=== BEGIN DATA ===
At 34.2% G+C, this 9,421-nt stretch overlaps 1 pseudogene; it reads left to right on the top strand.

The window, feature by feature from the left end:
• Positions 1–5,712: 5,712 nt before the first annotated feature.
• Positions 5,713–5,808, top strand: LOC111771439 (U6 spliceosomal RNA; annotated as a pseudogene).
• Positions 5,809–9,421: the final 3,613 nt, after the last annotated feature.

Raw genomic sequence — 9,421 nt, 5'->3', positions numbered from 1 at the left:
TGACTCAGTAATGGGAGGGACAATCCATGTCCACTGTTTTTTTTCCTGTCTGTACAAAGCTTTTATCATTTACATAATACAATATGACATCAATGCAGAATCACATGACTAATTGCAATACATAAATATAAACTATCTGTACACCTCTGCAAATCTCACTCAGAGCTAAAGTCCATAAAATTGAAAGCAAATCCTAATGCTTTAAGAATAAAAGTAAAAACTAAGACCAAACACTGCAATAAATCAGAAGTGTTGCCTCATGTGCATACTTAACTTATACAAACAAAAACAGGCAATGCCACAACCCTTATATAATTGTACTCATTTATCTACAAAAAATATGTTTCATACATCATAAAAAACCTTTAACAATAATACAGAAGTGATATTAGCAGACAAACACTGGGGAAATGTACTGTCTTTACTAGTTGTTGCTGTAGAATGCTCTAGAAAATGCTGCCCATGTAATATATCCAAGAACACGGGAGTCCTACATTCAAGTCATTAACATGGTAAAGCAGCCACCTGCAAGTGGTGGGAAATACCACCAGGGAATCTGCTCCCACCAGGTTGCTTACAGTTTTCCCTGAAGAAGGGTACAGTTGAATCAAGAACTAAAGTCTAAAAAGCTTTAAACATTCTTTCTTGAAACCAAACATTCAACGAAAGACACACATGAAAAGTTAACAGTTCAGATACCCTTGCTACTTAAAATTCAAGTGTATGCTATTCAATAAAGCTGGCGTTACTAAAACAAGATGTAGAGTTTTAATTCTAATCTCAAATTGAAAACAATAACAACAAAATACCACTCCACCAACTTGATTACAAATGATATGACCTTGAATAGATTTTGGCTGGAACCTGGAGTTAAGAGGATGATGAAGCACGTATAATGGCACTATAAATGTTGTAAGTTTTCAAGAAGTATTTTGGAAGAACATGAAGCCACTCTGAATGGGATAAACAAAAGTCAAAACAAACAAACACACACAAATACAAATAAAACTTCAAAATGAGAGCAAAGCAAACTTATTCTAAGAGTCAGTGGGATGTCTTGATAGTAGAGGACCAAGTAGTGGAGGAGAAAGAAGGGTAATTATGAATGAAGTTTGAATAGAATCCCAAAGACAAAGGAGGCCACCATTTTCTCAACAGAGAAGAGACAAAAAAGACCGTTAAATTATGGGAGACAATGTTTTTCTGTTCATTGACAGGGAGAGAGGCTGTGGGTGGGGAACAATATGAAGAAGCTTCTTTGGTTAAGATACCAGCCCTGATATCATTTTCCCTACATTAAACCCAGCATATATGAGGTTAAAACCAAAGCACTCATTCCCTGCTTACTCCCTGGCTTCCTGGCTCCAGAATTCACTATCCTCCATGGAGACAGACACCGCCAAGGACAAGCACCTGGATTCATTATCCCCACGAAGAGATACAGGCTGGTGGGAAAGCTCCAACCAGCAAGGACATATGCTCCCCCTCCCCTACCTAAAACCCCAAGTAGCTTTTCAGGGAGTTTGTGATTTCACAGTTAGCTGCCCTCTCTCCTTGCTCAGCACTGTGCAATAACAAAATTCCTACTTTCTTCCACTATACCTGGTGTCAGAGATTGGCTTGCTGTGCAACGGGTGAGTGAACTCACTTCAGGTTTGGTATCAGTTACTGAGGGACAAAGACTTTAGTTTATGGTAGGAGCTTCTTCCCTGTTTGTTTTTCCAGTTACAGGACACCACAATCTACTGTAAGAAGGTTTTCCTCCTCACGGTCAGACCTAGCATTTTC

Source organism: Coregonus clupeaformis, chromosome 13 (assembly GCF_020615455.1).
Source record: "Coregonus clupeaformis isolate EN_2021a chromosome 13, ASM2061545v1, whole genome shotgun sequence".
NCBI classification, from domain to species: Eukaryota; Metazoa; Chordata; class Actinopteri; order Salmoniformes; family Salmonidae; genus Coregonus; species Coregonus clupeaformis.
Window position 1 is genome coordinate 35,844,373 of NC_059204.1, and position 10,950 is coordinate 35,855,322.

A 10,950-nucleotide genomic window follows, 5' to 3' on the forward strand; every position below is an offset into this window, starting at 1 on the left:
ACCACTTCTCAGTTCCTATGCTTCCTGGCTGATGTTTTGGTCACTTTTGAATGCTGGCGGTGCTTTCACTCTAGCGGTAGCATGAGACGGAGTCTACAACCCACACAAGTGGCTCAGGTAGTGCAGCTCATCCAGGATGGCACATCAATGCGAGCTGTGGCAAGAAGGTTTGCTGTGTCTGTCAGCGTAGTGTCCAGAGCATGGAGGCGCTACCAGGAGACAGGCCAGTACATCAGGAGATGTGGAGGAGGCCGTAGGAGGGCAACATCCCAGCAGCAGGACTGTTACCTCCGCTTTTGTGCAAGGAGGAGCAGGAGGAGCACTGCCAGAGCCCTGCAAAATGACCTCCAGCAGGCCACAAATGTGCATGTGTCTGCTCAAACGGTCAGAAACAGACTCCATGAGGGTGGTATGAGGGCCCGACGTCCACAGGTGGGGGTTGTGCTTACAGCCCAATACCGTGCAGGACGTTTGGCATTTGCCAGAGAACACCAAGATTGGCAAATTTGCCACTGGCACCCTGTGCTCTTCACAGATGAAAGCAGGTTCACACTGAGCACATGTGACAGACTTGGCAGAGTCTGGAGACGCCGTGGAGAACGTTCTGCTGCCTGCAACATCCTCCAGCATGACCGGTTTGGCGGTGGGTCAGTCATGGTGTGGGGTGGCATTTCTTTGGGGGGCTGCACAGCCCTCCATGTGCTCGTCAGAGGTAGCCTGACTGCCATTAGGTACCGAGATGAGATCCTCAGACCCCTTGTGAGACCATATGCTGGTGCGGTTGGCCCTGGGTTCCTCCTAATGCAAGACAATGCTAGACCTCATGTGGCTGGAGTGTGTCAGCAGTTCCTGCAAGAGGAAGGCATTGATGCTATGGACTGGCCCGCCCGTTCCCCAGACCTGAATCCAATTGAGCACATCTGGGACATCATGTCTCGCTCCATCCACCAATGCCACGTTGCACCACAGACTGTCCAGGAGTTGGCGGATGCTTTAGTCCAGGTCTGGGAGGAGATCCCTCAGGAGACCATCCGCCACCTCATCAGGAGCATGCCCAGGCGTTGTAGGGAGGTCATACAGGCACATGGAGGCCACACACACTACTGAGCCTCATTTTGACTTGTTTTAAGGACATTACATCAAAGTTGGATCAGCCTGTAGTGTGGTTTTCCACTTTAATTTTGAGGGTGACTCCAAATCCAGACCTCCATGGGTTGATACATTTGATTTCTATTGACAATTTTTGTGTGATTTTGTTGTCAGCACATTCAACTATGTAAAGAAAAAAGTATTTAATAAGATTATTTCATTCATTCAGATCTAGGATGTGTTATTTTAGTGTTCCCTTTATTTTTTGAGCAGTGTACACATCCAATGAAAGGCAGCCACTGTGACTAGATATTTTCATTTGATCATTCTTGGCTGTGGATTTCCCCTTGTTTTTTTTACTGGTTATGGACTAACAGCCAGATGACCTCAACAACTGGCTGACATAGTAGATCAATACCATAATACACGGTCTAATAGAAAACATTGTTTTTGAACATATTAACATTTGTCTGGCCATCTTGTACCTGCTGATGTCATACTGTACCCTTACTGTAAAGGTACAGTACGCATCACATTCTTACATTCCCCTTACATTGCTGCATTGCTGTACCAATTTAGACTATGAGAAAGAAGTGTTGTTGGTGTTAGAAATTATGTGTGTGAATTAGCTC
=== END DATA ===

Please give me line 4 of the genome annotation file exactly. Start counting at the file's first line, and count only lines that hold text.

• Positions 5,713–5,808, top strand: LOC111771439 (U6 spliceosomal RNA; annotated as a pseudogene).